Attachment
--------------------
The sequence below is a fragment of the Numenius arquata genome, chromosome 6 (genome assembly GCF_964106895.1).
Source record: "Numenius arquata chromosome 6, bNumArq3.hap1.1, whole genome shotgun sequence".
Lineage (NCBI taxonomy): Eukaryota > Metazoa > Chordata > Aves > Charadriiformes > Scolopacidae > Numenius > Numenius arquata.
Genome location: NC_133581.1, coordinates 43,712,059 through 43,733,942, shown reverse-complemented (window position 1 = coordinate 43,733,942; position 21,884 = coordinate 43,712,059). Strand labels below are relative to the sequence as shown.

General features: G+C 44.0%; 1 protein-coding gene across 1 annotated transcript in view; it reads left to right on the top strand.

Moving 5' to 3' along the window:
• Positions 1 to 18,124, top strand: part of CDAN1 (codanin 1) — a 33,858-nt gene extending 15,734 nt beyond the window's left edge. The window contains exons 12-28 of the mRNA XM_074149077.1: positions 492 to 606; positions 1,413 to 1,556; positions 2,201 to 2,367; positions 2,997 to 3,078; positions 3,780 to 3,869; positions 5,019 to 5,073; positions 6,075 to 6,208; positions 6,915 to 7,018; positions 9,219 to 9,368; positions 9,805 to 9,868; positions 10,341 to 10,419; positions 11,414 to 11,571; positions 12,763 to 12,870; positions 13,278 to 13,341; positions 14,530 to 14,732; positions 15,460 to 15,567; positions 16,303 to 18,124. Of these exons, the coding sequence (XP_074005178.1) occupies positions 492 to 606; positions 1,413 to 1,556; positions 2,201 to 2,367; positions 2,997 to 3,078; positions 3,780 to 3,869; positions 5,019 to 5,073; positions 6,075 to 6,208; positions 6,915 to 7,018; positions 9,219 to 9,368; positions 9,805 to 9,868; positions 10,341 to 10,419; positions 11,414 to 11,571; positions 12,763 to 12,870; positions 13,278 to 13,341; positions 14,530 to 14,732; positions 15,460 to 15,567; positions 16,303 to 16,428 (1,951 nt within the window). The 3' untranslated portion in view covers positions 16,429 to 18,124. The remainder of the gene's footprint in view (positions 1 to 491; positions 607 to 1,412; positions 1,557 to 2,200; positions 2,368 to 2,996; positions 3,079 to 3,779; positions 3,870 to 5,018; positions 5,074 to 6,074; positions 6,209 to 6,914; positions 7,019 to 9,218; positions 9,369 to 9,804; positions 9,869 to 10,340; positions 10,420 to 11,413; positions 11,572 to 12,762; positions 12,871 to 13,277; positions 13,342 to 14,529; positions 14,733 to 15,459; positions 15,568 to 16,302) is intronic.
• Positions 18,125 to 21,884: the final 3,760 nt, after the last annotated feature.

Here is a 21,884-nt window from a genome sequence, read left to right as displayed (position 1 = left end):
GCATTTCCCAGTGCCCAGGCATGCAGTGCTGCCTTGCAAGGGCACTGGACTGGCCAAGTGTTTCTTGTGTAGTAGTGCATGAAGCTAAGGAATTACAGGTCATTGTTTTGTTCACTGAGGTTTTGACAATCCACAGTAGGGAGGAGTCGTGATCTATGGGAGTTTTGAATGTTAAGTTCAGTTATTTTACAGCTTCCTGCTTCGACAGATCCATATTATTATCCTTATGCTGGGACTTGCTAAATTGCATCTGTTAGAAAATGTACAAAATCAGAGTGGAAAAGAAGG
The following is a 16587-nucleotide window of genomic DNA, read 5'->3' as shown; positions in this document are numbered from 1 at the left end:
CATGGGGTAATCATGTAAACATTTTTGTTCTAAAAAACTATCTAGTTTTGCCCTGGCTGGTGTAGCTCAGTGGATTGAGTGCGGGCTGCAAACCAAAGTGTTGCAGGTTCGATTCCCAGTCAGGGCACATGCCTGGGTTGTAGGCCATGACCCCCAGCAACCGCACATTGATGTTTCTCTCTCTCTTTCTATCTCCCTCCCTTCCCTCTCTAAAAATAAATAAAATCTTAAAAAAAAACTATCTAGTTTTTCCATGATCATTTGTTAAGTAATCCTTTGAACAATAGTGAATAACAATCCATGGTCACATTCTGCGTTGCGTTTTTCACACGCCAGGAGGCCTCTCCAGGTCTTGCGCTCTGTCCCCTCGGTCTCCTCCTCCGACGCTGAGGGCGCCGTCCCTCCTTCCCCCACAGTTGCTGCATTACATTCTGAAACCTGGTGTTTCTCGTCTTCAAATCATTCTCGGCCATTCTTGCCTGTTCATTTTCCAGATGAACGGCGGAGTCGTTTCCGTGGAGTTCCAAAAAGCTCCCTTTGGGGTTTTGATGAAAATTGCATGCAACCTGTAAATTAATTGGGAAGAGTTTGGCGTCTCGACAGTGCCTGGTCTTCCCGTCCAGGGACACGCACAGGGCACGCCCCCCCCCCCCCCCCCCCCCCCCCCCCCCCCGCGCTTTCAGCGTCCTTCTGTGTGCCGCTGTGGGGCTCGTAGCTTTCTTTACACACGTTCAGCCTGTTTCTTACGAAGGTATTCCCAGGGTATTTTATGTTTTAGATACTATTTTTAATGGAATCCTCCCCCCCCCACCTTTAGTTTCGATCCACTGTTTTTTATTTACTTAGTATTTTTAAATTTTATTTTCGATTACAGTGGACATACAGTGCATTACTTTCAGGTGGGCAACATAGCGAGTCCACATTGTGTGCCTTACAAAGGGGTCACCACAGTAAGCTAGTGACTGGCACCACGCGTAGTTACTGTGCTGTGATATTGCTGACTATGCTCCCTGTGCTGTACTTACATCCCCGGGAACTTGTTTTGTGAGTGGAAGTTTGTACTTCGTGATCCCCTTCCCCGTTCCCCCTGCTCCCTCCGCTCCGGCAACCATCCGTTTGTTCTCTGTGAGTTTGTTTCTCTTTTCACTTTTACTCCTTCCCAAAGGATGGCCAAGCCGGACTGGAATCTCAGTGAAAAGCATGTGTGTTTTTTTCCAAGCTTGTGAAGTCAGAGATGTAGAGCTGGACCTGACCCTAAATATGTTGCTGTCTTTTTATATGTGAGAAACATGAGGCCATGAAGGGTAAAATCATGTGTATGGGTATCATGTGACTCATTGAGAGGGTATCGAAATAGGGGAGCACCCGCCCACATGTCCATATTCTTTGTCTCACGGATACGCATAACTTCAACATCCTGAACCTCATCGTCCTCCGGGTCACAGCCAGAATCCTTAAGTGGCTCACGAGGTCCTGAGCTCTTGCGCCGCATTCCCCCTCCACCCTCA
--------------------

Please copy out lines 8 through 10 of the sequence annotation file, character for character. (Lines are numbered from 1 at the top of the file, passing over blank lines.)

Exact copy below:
• Positions 18,125 to 21,884: the final 3,760 nt, after the last annotated feature.

Here is a 21,884-nt window from a genome sequence, read left to right as displayed (position 1 = left end):
GCATTTCCCAGTGCCCAGGCATGCAGTGCTGCCTTGCAAGGGCACTGGACTGGCCAAGTGTTTCTTGTGTAGTAGTGCATGAAGCTAAGGAATTACAGGTCATTGTTTTGTTCACTGAGGTTTTGACAATCCACAGTAGGGAGGAGTCGTGATCTATGGGAGTTTTGAATGTTAAGTTCAGTTATTTTACAGCTTCCTGCTTCGACAGATCCATATTATTATCCTTATGCTGGGACTTGCTAAATTGCATCTGTTAGAAAATGTACAAAATCAGAGTGGAAAAGAAGG